There has been a 30% rise of pre-trial detainees globally since the year 2000. Every continent has seen a rise except for in Europe which has remained relatively stable (and fallen greatly in Russia). Excluding the number of pre-trial detainees in Rwanda (linked to the genocide) the proportion of people awaiting trial in African prisons has risen by 27% since 2000, with rises over this same period constituting 71% in Americas and 225% in Oceania.
Pre-trial detention rates vary hugely within regions. The length of pre-trial detention also varies greatly. In 2014, detainees were held an average of approximately four months in the 27 Council of Europe countries, compared to a reported average of three years in Nigeria.
Prison overcrowding, in large part fuelled by high rates of pre-trial detention, can have a damaging impact on detainees’ physical and mental health. Some prisons are unsanitary and unhealthy and prisoners have little or no privacy, access to fresh air, exercise, adequate sanitation facilities, healthcare or sufficient food. Diseases spread easily in such conditions and the chances of catching COVID-19, TB, hepatitis C and HIV/AIDS are much increased by detention.
Most developing countries have a shortage of trained lawyers, with just one lawyer per 50,000 people in some places. Without legal assistance, the chance of getting a fair trial is severely diminished. Time passes, witnesses disappear and evidence goes stale. The pressure to plead guilty increases as people want to end the uncertainty and bring the case to a conclusion.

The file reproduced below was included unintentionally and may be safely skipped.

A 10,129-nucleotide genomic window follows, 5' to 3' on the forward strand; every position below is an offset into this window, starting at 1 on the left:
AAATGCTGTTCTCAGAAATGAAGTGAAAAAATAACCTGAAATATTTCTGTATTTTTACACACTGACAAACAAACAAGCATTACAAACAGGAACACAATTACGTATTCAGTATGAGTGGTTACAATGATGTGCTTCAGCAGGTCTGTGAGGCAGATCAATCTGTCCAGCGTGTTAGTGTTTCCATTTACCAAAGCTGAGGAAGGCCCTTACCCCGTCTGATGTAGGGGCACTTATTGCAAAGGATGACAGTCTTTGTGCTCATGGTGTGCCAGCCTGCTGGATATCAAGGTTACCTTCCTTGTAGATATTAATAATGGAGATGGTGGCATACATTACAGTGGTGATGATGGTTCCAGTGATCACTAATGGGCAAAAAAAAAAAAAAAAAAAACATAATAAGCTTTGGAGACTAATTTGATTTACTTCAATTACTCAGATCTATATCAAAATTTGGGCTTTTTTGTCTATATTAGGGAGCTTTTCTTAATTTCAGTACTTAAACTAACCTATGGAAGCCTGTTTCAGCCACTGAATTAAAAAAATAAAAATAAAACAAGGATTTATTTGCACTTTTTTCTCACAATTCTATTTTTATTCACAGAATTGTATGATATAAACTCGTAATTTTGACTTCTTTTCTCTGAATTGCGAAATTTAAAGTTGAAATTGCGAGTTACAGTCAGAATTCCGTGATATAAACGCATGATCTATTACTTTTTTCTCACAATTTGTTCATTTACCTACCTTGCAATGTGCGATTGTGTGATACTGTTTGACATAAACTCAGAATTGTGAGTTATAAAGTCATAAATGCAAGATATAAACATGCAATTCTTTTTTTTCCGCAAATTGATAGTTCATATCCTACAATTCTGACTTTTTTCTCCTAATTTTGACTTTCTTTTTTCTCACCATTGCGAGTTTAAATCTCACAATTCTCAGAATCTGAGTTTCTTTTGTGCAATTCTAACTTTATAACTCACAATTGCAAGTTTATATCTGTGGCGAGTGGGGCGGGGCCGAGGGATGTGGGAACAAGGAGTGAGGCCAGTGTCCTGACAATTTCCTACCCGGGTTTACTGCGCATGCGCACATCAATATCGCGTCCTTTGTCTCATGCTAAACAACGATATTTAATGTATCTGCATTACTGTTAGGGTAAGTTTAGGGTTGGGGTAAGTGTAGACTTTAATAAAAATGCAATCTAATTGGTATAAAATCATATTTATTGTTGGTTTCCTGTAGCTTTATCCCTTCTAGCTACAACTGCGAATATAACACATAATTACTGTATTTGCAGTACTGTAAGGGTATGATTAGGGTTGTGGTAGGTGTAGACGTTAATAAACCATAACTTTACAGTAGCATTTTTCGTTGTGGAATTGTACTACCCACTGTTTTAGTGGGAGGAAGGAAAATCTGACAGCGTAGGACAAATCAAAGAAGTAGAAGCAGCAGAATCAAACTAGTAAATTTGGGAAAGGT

Pre-trial detention is expensive compared with non-custodial alternatives. In the United States, the cost of pre-trial detention is almost USD$13.6 billion per year.
For the family left behind, the consequences of detention are also serious. They may have lost the main earner or caretaker in the family. This can lead to the break-up of the family, as well as loss of livelihood and home.
Under international law, detention on remand is only permissible if several – cumulative – preconditions are met. Besides a reasonable suspicion of the individual having committed an offence, pre-trial detention must be reasonably necessary to prevent another offence, someone escaping from justice or interference with the course of justice. Less intrusive measures have to take precedence over detention. Pre-trial detention should only be applied for the shortest possible time and suspects are entitled to a trial ‘within a reasonable time’.